“With Congress likely unwilling to act, and with lives of innocent people at stake, the hurdles we face seem far beyond the scope of any one state – and yet, everything we can do, we must do,” said Governor JB Pritzker. “Today I am laying out a comprehensive data-driven plan to improve the response to this humanitarian crisis and amplify the effectiveness of our investments with the end goal of moving asylum seekers out of our system of care and on to independence.”
A cornerstone of this plan is a State-led effort to move thousands of individuals through the federal Temporary Protect Status (TPS) and Employment Authorization Document (EAD) processes as quickly as possible.
This will allow asylum seekers to gain employment and achieve self-sufficiency, thereby alleviating the strain on state resources. In the weeks and months ahead, the State will stand-up large-scale workshops with legal aid providers and pro-bono attorneys to facilitate the application process. Workshops will be co-located with United States Citizenship and Immigration Services (USCIS) and Illinois Department of Commerce and Economic Opportunity (DCEO) workforce programming to provide federal assistance and job search resources simultaneously. By February, the State aims to have submitted the applications of the roughly 11,000 TPS and/or EAD eligible asylum seekers residing in City of Chicago shelters, with thousands more to be completed in the months that follow.
To further address bottlenecks, the City and State are pairing these new investments with changes to existing policy to ensure as many people as possible receive services. The City has announced policy changes related to shelter stay duration for all asylum seekers in city shelters, which will be paired with intensified case management and housing assistance from the State. This will ensure individuals get the services they need while also quickly connecting to community and transitioning to independent living, which then opens space for additional new arrivals requiring immediate shelter.
The State is also adjusting its Asylum Seeker Emergency Rental Assistance Program (ASERAP) to extend its reach to support onward movement.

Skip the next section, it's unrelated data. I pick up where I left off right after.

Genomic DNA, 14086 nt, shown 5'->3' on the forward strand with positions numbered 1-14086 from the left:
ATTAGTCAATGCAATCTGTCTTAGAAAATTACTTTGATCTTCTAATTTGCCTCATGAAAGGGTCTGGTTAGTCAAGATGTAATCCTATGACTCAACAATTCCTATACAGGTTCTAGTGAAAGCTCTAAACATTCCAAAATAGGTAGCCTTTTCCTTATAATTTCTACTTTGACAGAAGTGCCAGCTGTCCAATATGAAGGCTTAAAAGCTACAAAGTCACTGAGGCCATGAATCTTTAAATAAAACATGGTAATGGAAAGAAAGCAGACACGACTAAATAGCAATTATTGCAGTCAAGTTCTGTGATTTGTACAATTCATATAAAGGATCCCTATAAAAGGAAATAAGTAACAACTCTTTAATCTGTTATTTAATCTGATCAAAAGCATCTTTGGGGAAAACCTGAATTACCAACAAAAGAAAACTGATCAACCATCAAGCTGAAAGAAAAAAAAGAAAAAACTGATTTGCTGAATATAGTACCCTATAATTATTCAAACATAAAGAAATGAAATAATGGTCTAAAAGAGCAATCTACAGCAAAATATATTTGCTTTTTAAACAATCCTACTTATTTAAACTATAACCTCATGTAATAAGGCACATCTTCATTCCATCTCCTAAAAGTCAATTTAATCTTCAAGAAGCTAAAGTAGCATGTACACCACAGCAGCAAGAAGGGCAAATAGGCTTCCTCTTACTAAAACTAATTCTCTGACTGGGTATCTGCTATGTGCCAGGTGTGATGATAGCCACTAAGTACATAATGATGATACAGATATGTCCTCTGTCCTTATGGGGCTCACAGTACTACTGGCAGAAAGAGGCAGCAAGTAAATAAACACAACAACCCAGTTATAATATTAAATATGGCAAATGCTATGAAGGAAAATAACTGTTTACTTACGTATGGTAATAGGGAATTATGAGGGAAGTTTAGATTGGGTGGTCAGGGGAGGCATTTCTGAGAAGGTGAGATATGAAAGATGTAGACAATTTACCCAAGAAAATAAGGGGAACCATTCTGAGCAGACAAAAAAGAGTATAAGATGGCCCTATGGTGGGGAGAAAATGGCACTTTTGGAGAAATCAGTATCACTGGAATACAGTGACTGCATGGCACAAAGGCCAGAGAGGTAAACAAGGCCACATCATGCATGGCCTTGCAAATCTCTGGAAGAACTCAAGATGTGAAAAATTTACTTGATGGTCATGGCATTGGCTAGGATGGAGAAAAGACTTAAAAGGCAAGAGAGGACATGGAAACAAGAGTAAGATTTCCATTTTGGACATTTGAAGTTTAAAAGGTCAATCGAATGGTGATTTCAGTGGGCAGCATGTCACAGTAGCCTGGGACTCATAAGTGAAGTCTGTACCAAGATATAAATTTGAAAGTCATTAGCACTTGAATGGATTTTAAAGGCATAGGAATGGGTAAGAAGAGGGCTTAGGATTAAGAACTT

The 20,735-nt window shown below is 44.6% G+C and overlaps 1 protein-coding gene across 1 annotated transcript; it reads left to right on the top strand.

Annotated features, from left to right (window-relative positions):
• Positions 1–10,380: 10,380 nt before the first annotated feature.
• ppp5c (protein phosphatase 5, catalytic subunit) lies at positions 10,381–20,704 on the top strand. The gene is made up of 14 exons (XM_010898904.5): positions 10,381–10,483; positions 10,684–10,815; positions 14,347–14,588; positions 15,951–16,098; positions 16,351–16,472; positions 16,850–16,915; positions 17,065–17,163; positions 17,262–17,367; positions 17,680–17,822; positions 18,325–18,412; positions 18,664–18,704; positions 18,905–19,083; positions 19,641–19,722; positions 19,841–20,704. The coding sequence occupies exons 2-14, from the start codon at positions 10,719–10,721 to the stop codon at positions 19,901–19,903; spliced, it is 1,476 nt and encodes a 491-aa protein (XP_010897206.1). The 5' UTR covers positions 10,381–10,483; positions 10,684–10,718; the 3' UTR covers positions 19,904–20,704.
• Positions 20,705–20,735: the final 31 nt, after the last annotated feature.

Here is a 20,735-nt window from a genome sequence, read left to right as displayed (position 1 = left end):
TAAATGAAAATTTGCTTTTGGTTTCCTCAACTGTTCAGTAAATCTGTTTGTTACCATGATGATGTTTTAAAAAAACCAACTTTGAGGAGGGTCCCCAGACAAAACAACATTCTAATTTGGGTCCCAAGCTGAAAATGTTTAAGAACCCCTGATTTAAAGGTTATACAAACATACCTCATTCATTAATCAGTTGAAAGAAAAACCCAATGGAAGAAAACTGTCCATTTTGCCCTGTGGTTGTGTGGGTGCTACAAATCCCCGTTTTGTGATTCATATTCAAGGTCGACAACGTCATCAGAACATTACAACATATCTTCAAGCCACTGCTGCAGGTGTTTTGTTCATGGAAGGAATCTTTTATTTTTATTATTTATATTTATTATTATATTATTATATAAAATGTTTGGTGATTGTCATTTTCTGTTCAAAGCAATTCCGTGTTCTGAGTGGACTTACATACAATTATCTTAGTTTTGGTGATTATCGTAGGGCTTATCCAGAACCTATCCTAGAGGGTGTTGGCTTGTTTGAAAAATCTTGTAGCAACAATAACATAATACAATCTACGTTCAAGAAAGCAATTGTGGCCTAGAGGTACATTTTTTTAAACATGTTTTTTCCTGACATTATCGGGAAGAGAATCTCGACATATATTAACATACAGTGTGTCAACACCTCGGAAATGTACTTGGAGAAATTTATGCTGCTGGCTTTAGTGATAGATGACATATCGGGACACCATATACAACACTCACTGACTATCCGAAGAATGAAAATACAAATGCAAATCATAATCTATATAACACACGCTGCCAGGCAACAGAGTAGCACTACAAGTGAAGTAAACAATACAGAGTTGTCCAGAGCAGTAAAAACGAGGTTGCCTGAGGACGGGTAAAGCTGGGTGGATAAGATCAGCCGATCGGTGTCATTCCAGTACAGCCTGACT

The program will now cover three-months of rent, instead of up to six-months, which will allow all current shelter residents to access the program.
For all new shelter arrivals, ASERAP will no longer be available, but housing assistance will still be provided to support the housing search process, tenant rights, and landlord-tenant communications.
Governor Pritzker has repeatedly urged federal intervention to aid in managing the ongoing humanitarian crisis, which has been exacerbated by GOP governors sending buses of migrants to Democrat-run cities, often without any information or warning to human services agencies in Illinois. Only the federal government and U.S. Congress can provide the coordination and funding needed to truly address this crisis. However, with the approaching Midwestern winter and continued influx of asylum seekers, the City and State are committed to taking the necessary action to keep people safe.
In early October, Governor Pritzker sent a letter to President Biden requesting significant expansion in federal government support, including coordination efforts at the border, funding, data collection, fee waivers, and Medicaid and housing vouchers. In response, the Biden administration has taken steps to accelerate the work authorization process for new arrivals. The Governor continues to be in constant contact with the White House to discuss ongoing needs for coordination and support.